This workshop explored the use of projected media. Artists from 6 continents used simple motion tracking, infrared cameras & audio sensors to generate visuals for performance and storytelling.


The Prague Quadrennial is a massive two-week event that takes place in Prague in the Czech Republic every four years. It has done this since 1967. It is an international festival that celebrates visual and spatial design for performance. It is the largest performance design event in the world.
There are many components to the Prague Quadrennial. These include live performances and public exhibitions, as well as lectures, workshops, and experimental labs.
The Prague Quadrennial includes work from all over the world. There are no limits to the type of work you might stumble upon.
In 2023, we presented a workshop as a part of PQ Studio. It was aimed at artists of all career levels.
The workshop was titled Individual and Environment. It was about a process that involves exploratory use of digital media to create performance.
It emphasized rethinking how we create performance,
and how we create, operate, and integrate media.
The intention of the approach is to amplify
the role of the individual in the process.
Participants used a variety of controllable technologies and interactive effects.
There were methods to track performers and interact with them in real-time.
The workshop was presented at the Department of Dramatic Theatre (DAMU) at The Academy of Performing Arts in Prague.
This is in the beautiful and bustling part of Prague called Old Town.
It took place in a large classroom with an added cyclorama, projectors, and sound system. The windows were covered over.
About twenty participants attended from
fourteen countries and six contintents.
We experimented and played. We discovered possibilities that existed between the performers and the media.
Everyone had input towards performance content based on their response to the dynamic environments.
Everyone shared their ideas and contributed to the process.
Participants worked in small groups to create moments based on discoveries made through experimentation.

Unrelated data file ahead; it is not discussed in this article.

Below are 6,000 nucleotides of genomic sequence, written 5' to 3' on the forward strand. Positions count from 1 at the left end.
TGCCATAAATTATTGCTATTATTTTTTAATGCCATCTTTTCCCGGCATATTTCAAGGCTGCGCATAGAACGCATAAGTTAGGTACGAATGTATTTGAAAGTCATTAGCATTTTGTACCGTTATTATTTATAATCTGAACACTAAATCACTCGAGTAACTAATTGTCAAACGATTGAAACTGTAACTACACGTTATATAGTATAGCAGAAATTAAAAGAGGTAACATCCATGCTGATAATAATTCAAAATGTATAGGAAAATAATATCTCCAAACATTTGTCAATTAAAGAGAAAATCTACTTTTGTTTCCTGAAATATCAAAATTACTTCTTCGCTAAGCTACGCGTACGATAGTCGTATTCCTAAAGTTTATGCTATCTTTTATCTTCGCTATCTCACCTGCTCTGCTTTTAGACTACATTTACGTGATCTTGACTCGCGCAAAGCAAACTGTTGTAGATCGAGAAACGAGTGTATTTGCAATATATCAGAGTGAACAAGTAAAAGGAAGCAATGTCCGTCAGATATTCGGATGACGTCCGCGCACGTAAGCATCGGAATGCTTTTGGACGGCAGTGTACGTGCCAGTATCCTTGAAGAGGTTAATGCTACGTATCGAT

The work relied on simple, bold choices taken directly from trial and play.
They helped each other identify striking moments as they happened.
The process began with improvisation, then the harvest of
moments to be assembled into short performances.
The standard formula for making a show is to work through a script, making choices on lines and staging without visuals or technology.
At the end of that process, lighting, scenery, and projections are added to reinforce the work that has already been done.
If the medium is dance, this work is all done beginning with a piece of music.
In this workshop, we break that model.
We start with the visuals and the technology, and we allow the story to be informed by what is around us.
One of the tools in use was an overhead infrared camera.
The system we used allowed any media or visual output to
be placed anywhere on the floor or wall.
The first day we explored tools. This section includes basic motion-tracking
The overhead camera changed how performers could play to the audience and provided unexpected effects, like these visual echoes
Technology was used that converted sound into visuals.
As day two progressed, some participants brought in fabric, props, or music.
As new tools were introduced, groups created performances using them.
The workshop cullminated in three final performance pieces.
This is from About Now.
This is from Fleeting.
And this is from Crossworlds.


  • Nathan Bruce, Canada
  • Marina Cappa, Brazil
  • Jhe- Yu Chen, Taiwan (ROC)
  • Grace Clare, United Kingdom
  • Andrei Cosmin Stancu, Romania
  • Miruna Croitoru, Romania
  • Bianca Dacosta, Brazil
  • Javiera Guzman, Chile
  • Nicoleta Ivan, Romania
  • Brianna Kolybaba, Canada
  • Madeleine Lewis, Australia
  • Igor Liberato, Brazil
  • Malgorzata Lisiecka, Poland / UK
  • Victoria Mateo, United States
  • Sarah Maude Boulet, Canada
  • James McMillan, Australia
  • Momen Nabil, Egypt
  • Sinéad O’Donnell-Carey, Ireland
  • Ariel Ortiz Cruz, United States (Puerto Rico)
  • Sumin Sung, South Korea
  • Olivia Wheeler, Canada
  • Anna Zoulia, Greece

Workshop Leaders:

  • Matt Kizer (Plymouth State University, USA)
  • Fereshteh Rostampour (Auburn University, USA)
  • Scott Phillips (Auburn University, USA)